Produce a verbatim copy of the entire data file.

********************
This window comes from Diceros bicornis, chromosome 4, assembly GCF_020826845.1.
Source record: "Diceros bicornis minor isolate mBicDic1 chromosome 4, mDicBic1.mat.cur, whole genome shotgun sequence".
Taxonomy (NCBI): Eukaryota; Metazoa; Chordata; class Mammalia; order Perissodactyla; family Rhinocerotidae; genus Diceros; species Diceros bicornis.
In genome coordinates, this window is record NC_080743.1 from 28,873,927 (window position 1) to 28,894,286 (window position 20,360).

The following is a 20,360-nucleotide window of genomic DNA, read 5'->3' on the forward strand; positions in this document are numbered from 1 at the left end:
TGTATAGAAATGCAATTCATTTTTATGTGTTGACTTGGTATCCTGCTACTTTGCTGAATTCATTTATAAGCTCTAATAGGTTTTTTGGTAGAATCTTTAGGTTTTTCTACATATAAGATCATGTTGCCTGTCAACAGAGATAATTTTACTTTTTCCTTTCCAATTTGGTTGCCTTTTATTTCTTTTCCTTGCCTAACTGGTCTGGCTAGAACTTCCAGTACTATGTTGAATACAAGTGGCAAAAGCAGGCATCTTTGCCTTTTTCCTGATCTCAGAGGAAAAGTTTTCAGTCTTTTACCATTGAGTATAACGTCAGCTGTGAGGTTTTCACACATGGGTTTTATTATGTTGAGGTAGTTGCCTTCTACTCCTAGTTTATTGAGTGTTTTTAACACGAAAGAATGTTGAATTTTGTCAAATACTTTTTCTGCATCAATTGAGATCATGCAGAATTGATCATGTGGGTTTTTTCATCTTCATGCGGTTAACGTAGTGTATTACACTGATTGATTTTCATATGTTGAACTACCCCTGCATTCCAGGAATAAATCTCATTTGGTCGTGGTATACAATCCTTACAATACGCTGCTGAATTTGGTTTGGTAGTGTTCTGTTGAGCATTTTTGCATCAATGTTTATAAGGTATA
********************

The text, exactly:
This window comes from Diceros bicornis, chromosome 4, assembly GCF_020826845.1.
Source record: "Diceros bicornis minor isolate mBicDic1 chromosome 4, mDicBic1.mat.cur, whole genome shotgun sequence".
Taxonomy (NCBI): Eukaryota; Metazoa; Chordata; class Mammalia; order Perissodactyla; family Rhinocerotidae; genus Diceros; species Diceros bicornis.
In genome coordinates, this window is record NC_080743.1 from 28,873,927 (window position 1) to 28,894,286 (window position 20,360).

The following is a 20,360-nucleotide window of genomic DNA, read 5'->3' on the forward strand; positions in this document are numbered from 1 at the left end:
TGTATAGAAATGCAATTCATTTTTATGTGTTGACTTGGTATCCTGCTACTTTGCTGAATTCATTTATAAGCTCTAATAGGTTTTTTGGTAGAATCTTTAGGTTTTTCTACATATAAGATCATGTTGCCTGTCAACAGAGATAATTTTACTTTTTCCTTTCCAATTTGGTTGCCTTTTATTTCTTTTCCTTGCCTAACTGGTCTGGCTAGAACTTCCAGTACTATGTTGAATACAAGTGGCAAAAGCAGGCATCTTTGCCTTTTTCCTGATCTCAGAGGAAAAGTTTTCAGTCTTTTACCATTGAGTATAACGTCAGCTGTGAGGTTTTCACACATGGGTTTTATTATGTTGAGGTAGTTGCCTTCTACTCCTAGTTTATTGAGTGTTTTTAACACGAAAGAATGTTGAATTTTGTCAAATACTTTTTCTGCATCAATTGAGATCATGCAGAATTGATCATGTGGGTTTTTTCATCTTCATGCGGTTAACGTAGTGTATTACACTGATTGATTTTCATATGTTGAACTACCCCTGCATTCCAGGAATAAATCTCATTTGGTCGTGGTATACAATCCTTACAATACGCTGCTGAATTTGGTTTGGTAGTGTTCTGTTGAGCATTTTTGCATCAATGTTTATAAGGTATA